“Nothing in the store is by accident.

Everything is by design.”

–  Paco Underhill (Founder and CEO, Envirosell)

The human brain is easily influenced. Thousands of years of evolution and adaption have made it unknowingly vulnerable to external cues. The hunter in us subconsciously reads these signs and prepares for action. There is a clear science behind our decisions. And this science can be maneuvered.

An inordinate amount of time is invested every year by the retail industry experts to advance and apply the scientific tactics which influence consumer choice and help stores sell more stuff.

Ten of these are:-


Notice how most stores share a similar layout?

Ever wonder why the dairy section is usually all the way in the back?

The strategic placement of the dairy display case (which contains high conversion essential products like milk and butter) draws in the shoppers deeply into the store. During their journey to the back of the store in search of a must-have item, they must pass the tougher-to-sell items, sighting which increases the chance of their purchase. Some stores like Ikea have a frustrating maze-like layout to disorient customers into stop looking for what they were shopping for and jump headlong into the exploratory shopping experience. This phenomenon experienced by the shopper is known as Gruen Transfer.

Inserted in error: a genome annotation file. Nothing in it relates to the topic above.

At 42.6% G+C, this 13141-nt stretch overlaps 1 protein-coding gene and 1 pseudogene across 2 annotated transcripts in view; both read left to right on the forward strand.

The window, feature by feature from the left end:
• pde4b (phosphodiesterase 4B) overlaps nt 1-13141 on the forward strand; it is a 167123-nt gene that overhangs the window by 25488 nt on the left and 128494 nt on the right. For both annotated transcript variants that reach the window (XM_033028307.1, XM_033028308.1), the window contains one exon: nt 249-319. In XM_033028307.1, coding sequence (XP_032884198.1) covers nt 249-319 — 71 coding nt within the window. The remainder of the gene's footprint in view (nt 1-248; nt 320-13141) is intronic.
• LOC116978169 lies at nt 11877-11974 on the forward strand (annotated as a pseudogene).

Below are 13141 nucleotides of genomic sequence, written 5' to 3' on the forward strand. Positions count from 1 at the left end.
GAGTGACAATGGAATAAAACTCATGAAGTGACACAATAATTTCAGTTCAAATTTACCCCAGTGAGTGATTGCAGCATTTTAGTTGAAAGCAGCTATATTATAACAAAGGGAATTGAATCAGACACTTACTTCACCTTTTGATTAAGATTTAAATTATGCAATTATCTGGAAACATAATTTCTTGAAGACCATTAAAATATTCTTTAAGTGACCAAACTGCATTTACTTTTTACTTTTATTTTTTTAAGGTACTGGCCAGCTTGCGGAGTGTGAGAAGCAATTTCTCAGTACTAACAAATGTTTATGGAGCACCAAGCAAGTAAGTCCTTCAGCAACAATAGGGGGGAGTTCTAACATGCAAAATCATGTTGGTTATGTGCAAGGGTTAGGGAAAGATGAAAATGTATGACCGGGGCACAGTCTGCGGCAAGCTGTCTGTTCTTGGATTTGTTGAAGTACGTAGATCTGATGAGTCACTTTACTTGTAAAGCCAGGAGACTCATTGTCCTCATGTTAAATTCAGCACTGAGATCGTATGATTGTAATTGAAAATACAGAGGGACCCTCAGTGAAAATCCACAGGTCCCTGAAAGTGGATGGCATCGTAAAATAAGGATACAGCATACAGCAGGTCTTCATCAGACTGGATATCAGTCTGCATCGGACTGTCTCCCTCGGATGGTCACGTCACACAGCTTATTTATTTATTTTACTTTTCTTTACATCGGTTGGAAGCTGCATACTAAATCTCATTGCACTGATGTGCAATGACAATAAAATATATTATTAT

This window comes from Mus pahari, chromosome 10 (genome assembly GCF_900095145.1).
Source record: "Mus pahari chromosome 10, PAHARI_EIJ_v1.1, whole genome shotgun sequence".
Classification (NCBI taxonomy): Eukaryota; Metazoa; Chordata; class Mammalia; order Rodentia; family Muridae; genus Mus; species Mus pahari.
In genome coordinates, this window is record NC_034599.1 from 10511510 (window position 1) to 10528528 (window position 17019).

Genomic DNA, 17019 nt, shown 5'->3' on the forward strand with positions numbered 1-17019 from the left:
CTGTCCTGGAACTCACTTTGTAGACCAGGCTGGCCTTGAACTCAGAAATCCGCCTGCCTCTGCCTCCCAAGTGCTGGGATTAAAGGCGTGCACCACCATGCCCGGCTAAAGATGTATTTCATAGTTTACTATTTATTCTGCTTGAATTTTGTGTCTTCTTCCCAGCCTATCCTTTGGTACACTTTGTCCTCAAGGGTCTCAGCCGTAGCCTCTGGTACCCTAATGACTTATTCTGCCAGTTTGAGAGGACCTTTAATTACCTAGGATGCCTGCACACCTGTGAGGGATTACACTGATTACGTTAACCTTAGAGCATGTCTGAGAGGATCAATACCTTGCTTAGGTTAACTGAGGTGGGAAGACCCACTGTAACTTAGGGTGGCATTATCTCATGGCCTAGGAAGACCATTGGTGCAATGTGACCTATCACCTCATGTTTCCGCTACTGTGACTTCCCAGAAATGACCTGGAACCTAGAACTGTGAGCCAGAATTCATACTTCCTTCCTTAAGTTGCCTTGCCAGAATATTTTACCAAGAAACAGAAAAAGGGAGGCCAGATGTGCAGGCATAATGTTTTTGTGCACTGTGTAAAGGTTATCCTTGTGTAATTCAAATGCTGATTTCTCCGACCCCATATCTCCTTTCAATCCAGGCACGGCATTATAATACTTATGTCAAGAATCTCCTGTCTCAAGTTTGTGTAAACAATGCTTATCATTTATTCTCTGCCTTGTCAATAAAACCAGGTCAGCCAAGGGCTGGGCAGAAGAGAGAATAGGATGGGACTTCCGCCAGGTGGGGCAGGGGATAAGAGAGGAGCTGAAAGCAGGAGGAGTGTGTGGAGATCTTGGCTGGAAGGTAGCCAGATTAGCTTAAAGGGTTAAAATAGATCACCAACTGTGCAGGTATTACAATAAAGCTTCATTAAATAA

The more time they spend in a store on average,

the more things they’re going to buy.

 – David Bell



Stores keep expensive items on shelves that are at eye level. This is done because products at the same eye level as the customers garner psychological favor with them. Brands pay hefty premium to obtain this visibility.

This strategy is especially effective for children’s products. Take candy for example. Stores intentionally place it at a child’s eye level. Once they spot it, majority of children are likely to nag their parents to buy them that colourfully wrapped candy on a lower shelf. If you listen carefully, and over the noise of a kid throwing a temper-tantrum in the middle of a store, you may be able to hear the sound of one store marketing strategist high-fiving another.


Olfactory senses can be exploited with otherwise innocent holiday smells to establish an ambiance of trust.  This is why stores prefer to have the bakery located up front. The sweet aroma of the baked cinnamon-y goodness gets the shoppers to instinctually crave and buy more. Flowers at the entrance create a welcoming atmosphere and the accompanying smells comfort and sway customers to spend more time shopping.


Studies show music affects purchasing habits. Slow music blaring from the store speakers slows down the time for the shoppers, who thereby spend more. In an attempt to increase sale of expensive items, stores have been known to resort to Classical music as well.


Colour is responsible for roughly 62-90% in the making of a first impression, say researchers. Different colours hold different associations. When Heinz changed the ketchup colour from red to green, they noted over $23 m in sales in the first month itself, higher than ever.  The experiment found that the customers associated the colour green with health, wealth and peace.